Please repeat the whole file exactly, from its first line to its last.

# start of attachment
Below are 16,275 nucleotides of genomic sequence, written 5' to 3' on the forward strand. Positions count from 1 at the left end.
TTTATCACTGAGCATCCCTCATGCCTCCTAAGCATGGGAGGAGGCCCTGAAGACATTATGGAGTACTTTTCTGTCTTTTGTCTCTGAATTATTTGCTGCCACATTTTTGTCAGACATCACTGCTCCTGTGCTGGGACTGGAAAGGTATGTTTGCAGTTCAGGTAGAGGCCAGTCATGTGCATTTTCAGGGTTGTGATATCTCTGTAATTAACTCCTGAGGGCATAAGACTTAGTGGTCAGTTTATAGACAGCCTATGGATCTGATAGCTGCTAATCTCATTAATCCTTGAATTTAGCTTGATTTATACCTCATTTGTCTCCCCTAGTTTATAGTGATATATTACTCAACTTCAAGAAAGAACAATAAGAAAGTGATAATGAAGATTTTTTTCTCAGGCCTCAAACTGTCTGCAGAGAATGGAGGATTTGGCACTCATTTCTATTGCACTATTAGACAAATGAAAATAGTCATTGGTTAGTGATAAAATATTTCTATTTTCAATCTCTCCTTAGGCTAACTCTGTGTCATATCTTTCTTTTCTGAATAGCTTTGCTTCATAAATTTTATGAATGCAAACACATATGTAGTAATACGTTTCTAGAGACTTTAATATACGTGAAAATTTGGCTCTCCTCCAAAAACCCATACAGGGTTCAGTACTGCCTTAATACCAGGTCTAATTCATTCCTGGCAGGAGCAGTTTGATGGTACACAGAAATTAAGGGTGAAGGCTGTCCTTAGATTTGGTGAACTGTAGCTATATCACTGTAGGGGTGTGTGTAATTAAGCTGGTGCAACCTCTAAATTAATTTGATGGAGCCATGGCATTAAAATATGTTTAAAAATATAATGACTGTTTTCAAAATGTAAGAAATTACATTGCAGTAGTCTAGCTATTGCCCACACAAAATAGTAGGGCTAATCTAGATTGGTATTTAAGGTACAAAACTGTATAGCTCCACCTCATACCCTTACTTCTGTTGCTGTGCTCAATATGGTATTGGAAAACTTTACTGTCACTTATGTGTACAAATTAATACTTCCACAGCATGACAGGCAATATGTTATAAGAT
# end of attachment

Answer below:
Below are 16,275 nucleotides of genomic sequence, written 5' to 3' on the forward strand. Positions count from 1 at the left end.
TTTATCACTGAGCATCCCTCATGCCTCCTAAGCATGGGAGGAGGCCCTGAAGACATTATGGAGTACTTTTCTGTCTTTTGTCTCTGAATTATTTGCTGCCACATTTTTGTCAGACATCACTGCTCCTGTGCTGGGACTGGAAAGGTATGTTTGCAGTTCAGGTAGAGGCCAGTCATGTGCATTTTCAGGGTTGTGATATCTCTGTAATTAACTCCTGAGGGCATAAGACTTAGTGGTCAGTTTATAGACAGCCTATGGATCTGATAGCTGCTAATCTCATTAATCCTTGAATTTAGCTTGATTTATACCTCATTTGTCTCCCCTAGTTTATAGTGATATATTACTCAACTTCAAGAAAGAACAATAAGAAAGTGATAATGAAGATTTTTTTCTCAGGCCTCAAACTGTCTGCAGAGAATGGAGGATTTGGCACTCATTTCTATTGCACTATTAGACAAATGAAAATAGTCATTGGTTAGTGATAAAATATTTCTATTTTCAATCTCTCCTTAGGCTAACTCTGTGTCATATCTTTCTTTTCTGAATAGCTTTGCTTCATAAATTTTATGAATGCAAACACATATGTAGTAATACGTTTCTAGAGACTTTAATATACGTGAAAATTTGGCTCTCCTCCAAAAACCCATACAGGGTTCAGTACTGCCTTAATACCAGGTCTAATTCATTCCTGGCAGGAGCAGTTTGATGGTACACAGAAATTAAGGGTGAAGGCTGTCCTTAGATTTGGTGAACTGTAGCTATATCACTGTAGGGGTGTGTGTAATTAAGCTGGTGCAACCTCTAAATTAATTTGATGGAGCCATGGCATTAAAATATGTTTAAAAATATAATGACTGTTTTCAAAATGTAAGAAATTACATTGCAGTAGTCTAGCTATTGCCCACACAAAATAGTAGGGCTAATCTAGATTGGTATTTAAGGTACAAAACTGTATAGCTCCACCTCATACCCTTACTTCTGTTGCTGTGCTCAATATGGTATTGGAAAACTTTACTGTCACTTATGTGTACAAATTAATACTTCCACAGCATGACAGGCAATATGTTATAAGAT